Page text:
Fiona Viotti
Fiona Viotti

Bishops sex scandal inquiry complete without teacher's testimony

By Mike Behr Time of article published Nov 30, 2019

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CAPE TOWN - An inquiry conducted by Bishops Diocesan College in Cape Town into alleged

sexual abuse of pupils is complete, but the soon-to-be-released report will not include a testimony from history teacher and water polo coach Fiona Viotti, 32, the woman at the centre of drama.

“My client was not interviewed,” said Viotti’s lawyer William Booth.

“I advised her not to (comment) because it wasn’t a

hearing. There was no disciplinary inquiry because she had already resigned.”

In mid-October, Bishops was rocked by the news that Viotti had immediately resigned after it was claimed she had a sexual relationship with a matric pupil.

That was followed by three more boys saying they had sexual relationships with Viotti.

At the time, sources alleged the boys were aged between 17 and 18 and the first incident dated back to 2015.

Sources also said seven alleged victims had been identified and more could come forward as the inquiry progressed.

It was alleged Viotti had sent a pupil a selfie of her wearing skimpy lace panties which went viral on social media, along with a video allegedly of her masturbating on a bed.

After her resignation, Viotti was apparently admitted to a top Cape Town psychiatric clinic and later discharged. Last week, a source claimed the teacher had been readmitted to the clinic for further treatment.

Booth refused to be drawn on this. He did speak about Viotti declining to be interviewed by inquiry attorney Graeme Dorrington and advocate Francois van Zyl.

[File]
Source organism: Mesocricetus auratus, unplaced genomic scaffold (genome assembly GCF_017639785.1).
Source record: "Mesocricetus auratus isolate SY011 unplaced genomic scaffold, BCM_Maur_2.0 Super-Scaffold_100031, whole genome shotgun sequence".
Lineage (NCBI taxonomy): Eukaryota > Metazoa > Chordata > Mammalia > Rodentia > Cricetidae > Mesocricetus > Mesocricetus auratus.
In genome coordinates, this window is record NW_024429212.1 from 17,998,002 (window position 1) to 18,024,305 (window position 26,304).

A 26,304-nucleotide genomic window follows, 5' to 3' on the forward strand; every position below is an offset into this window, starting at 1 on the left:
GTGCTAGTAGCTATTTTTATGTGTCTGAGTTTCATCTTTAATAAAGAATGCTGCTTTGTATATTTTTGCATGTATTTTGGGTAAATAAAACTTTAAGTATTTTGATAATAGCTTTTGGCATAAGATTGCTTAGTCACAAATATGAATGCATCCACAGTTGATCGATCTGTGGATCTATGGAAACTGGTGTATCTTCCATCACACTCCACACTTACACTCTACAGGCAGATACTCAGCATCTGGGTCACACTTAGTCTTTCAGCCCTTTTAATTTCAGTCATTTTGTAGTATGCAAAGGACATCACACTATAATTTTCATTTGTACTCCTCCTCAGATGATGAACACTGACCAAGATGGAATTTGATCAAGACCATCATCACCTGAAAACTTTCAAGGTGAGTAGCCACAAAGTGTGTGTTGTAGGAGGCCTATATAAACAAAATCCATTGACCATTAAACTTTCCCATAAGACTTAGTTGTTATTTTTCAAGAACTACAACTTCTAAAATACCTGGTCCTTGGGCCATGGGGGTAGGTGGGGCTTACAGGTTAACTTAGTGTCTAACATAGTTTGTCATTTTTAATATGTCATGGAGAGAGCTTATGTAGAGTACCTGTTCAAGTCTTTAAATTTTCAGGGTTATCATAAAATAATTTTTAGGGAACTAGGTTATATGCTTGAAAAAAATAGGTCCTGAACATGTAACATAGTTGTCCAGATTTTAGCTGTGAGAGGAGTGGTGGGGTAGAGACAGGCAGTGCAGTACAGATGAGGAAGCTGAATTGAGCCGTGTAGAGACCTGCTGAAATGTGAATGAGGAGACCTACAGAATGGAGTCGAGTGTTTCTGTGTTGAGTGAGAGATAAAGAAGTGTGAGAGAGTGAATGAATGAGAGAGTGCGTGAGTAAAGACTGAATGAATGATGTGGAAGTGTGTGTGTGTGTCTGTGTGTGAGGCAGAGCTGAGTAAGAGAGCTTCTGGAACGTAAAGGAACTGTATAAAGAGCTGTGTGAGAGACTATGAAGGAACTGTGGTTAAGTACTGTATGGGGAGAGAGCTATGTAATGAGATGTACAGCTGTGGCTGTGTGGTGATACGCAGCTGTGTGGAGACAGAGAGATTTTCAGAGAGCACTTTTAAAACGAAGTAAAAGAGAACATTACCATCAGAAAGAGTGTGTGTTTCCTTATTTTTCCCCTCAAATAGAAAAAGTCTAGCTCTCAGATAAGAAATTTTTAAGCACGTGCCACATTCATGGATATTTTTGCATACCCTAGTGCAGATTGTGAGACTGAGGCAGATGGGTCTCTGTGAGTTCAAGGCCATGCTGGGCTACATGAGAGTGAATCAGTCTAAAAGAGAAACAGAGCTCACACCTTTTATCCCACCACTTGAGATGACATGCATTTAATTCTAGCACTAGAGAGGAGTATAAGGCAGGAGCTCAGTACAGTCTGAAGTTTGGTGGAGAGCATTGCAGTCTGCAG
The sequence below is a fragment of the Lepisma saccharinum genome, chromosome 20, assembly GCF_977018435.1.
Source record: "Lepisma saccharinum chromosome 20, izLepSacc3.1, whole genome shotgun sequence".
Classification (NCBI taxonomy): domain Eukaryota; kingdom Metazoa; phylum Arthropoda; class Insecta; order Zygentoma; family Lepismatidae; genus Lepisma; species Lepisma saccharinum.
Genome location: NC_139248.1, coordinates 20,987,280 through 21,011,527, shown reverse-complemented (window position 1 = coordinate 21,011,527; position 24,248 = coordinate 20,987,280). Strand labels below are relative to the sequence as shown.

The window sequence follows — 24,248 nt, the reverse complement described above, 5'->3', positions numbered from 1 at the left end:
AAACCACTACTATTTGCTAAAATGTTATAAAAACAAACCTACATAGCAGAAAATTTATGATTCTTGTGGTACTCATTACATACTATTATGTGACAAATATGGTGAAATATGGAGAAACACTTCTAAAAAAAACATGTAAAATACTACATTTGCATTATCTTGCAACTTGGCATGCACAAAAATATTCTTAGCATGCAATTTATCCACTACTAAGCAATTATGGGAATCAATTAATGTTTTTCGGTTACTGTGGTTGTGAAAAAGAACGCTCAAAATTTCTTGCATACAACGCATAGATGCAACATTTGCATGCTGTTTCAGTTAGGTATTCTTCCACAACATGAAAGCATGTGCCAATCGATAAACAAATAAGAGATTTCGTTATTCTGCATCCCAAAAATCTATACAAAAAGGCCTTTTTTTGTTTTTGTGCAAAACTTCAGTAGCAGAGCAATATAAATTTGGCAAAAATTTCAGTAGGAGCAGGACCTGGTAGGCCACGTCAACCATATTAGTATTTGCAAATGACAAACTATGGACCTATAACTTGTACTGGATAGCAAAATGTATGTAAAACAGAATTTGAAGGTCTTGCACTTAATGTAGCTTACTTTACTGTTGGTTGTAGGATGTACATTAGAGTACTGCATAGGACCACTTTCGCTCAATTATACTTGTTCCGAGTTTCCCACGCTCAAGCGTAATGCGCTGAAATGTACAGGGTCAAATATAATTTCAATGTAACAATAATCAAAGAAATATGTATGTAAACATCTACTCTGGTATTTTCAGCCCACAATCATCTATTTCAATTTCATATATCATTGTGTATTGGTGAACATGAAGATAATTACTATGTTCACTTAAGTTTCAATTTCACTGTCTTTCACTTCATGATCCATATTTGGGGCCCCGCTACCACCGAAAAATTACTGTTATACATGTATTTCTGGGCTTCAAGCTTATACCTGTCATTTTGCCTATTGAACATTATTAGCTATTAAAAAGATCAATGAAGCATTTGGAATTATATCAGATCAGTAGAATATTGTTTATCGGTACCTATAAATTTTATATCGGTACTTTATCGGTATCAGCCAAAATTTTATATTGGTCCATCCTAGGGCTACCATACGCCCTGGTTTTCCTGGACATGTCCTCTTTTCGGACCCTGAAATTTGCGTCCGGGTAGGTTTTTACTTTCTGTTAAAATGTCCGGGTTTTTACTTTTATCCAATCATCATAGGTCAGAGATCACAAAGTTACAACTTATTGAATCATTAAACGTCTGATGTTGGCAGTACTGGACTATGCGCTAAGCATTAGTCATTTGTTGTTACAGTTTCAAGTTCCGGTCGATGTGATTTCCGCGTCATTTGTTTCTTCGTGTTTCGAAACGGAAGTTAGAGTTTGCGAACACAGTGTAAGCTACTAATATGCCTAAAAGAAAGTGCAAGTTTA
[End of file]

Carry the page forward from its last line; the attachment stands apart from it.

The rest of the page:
“The inquiry lawyers interviewed various people at the school.

“They included students and others. And during that period of time, Fiona wasn’t in a state to be interviewed as she was under medical treatment. And we provided the inquiry with her reasons why.

“I can’t say anything more because the reasons are confidential. Once the school release their report I may be able to explain more. I have requested a copy,” said Booth.

This means that Bishops must wait to hear what Viotti might have to say about the allegations that she seduced at least five boys over a period of four years.

Nor will it yet be able to ascertain her version of the alleged abuse of her position.

Viotti’s alleged misconduct has shocked many, among them her father Dave Mallett, a house master and long-time history teacher at the school.

She was held in high esteem at the school. 

“She was a brilliant history teacher,” said a senior colleague. 

“She took water polo as a 24-year-old from zero to hero. At 30 she was appointed assistant house director. This is the tragedy. That teacher, who was good at what she did, abused her power. The fact that the boys were of consenting age is immaterial.”

Bishops has refused to comment on Viotti’s declining to be interviewed, but confirmed

it had received the report from the investigation last week. 

It contained “findings and recommendations” that had been considered and the school would issue a public statement on Monday.


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